GDPR awareness warning triggers Government action
The UK Government is ratcheting up its campaign to get companies to wake up to GDPR on the back of a new study it has carried out which shows fewer than half of all businesses and charities are aware of new data protection laws, with just four months to go before they come into force.
With studies detailing the UK's preparation - or lack of it - for GDPR appearing almost daily, according to the Government-backed research, businesses in the finance and insurance sectors have the highest awareness of the new regulation, which is to be implemented in UK law through the UK Data Protection Bill in May 2018, as part of plans to help the UK prepare for a successful Brexit.
Businesses in the construction industry have the lowest awareness, with only one in four aware of the incoming regulation. Awareness is higher among businesses that report their senior managers consider cyber security is a fairly high or a very high priority, with two in five aware of the GDPR.
The survey finds more than a quarter of businesses and charities who had heard of the regulation made changes to their operations ahead of the new laws coming into force.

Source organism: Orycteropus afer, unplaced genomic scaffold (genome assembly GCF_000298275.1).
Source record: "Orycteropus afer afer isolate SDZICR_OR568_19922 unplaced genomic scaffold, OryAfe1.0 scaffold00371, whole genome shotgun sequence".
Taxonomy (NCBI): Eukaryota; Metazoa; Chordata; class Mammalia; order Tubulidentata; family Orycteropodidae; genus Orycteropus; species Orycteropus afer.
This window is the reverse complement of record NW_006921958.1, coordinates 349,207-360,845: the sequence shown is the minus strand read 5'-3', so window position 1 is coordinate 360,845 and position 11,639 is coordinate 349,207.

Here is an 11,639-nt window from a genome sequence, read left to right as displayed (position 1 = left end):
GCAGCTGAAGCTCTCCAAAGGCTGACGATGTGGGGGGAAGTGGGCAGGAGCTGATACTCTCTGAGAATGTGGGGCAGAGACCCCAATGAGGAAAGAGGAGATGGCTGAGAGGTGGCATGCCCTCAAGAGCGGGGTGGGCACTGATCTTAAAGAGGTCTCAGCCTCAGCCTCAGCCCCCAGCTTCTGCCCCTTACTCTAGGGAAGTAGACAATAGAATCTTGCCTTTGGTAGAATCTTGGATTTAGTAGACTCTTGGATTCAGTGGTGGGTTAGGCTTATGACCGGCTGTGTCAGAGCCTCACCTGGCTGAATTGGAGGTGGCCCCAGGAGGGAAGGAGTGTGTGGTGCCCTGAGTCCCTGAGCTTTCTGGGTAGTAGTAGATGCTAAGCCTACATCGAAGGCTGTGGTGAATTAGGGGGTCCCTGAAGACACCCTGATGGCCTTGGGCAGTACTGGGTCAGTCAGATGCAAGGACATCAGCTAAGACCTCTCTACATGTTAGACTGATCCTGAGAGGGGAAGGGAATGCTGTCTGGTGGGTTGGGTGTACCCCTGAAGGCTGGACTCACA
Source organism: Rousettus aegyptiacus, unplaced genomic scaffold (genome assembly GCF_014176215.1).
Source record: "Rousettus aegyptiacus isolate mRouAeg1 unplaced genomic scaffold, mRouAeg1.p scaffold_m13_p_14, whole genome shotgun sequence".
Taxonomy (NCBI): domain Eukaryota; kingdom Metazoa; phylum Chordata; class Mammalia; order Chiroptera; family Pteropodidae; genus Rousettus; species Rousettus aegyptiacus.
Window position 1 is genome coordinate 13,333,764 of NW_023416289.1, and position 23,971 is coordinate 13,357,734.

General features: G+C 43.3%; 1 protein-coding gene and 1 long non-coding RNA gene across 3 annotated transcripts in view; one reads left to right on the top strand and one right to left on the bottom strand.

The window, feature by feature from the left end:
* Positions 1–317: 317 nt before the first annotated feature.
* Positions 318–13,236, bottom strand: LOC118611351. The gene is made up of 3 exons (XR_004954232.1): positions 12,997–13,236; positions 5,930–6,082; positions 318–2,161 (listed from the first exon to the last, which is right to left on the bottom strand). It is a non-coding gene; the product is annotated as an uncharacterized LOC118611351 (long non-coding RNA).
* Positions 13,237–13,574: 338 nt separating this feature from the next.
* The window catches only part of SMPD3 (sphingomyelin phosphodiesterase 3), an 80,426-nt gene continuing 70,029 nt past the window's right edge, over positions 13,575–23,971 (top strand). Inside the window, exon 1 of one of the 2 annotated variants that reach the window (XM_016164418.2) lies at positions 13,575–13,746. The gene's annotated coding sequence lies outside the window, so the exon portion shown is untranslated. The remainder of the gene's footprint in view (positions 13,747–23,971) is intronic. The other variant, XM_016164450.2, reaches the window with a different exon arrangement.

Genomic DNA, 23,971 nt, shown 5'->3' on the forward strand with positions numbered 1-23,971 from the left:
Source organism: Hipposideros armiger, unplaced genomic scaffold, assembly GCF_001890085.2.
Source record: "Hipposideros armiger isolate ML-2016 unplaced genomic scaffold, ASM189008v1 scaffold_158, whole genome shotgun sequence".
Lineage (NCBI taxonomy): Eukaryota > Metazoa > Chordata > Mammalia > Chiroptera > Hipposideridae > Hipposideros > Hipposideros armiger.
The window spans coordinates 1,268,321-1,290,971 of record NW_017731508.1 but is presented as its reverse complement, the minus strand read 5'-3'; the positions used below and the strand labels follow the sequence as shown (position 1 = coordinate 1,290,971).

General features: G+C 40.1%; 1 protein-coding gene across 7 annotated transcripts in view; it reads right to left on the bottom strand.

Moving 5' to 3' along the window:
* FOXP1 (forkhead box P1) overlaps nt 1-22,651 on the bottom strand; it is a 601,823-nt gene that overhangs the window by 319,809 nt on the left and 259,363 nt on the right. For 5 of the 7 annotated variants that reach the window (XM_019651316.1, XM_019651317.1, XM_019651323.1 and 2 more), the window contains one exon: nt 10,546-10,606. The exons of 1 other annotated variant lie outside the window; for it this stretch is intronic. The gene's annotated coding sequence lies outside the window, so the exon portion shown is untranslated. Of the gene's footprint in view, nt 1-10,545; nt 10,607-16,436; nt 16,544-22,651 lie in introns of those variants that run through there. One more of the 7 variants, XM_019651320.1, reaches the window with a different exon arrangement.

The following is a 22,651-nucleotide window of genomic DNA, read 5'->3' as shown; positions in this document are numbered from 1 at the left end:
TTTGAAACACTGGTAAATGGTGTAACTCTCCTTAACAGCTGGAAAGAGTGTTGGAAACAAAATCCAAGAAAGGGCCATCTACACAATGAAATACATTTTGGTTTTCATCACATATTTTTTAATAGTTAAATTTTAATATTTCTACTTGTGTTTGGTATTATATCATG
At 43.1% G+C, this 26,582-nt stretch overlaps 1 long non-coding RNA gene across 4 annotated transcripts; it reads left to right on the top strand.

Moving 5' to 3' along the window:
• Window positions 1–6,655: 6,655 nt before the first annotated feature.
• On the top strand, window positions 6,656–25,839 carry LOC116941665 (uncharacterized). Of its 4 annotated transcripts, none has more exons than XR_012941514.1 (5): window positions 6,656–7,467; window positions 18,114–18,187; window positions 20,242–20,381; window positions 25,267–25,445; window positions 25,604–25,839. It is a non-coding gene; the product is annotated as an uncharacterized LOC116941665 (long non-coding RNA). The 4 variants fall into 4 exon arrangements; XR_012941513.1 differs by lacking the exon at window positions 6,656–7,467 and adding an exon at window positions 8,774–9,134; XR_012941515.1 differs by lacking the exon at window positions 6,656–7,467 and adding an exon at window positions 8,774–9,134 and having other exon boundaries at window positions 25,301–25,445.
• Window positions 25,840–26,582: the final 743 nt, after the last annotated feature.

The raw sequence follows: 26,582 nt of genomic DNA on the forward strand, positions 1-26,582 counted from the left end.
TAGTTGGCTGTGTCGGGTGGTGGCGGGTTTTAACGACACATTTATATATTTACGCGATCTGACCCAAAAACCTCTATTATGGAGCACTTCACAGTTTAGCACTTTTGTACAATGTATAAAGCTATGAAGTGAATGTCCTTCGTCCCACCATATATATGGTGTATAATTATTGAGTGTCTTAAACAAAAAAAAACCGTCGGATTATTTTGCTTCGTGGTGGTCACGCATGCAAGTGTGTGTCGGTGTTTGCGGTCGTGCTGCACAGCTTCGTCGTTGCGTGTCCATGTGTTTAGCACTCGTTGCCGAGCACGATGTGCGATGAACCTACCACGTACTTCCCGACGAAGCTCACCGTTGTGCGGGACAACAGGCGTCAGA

Among those making changes, just under half of businesses, and just over one third of charities, made changes to cyber security practices, including creating or improving cyber security procedures, hiring new staff and installing or updating anti-virus software.
Speaking from the World Economic Forum in Davos, Switzerland, Secretary of State for Digital, Culture, Media & Sport Matt Hancock said: "We are strengthening the UK’s data protection laws to make them fit for the digital age by giving people more control over their own data.
"And as these figures show many organisations still need to act to make sure the personal data they hold is secure and they are prepared for our Data Protection Bill.
"There is a wealth of free help and guidance available from the Information Commissioner’s Office and the National Cyber Security Centre, and I encourage all those affected to take it up."
While Information Commissioner Elizabeth Denham has been keen to stress it is not all about fines, it appears that the Government is not so tolerant, pointing out that, in line with GDPR, firms which are found guilty of serious breaches of the new rules will face penalties of up to £17m or 4% of global revenues.
The Government says that the ICO's dedicated advice line for small organisations has received more than 8,000 calls since it opened in November last year, and the Guide to the GDPR has had over 1 million views. The regulator also has a GDPR checklist, and 12 steps to take now to prepare for GDPR.
Commissioner Denham added: "Businesses, public bodies and charities need to take steps now to ensure they are ready. Organisations that thrive under the new rules will be those that commit to the spirit of data protection and embed it in their policies, processes and people."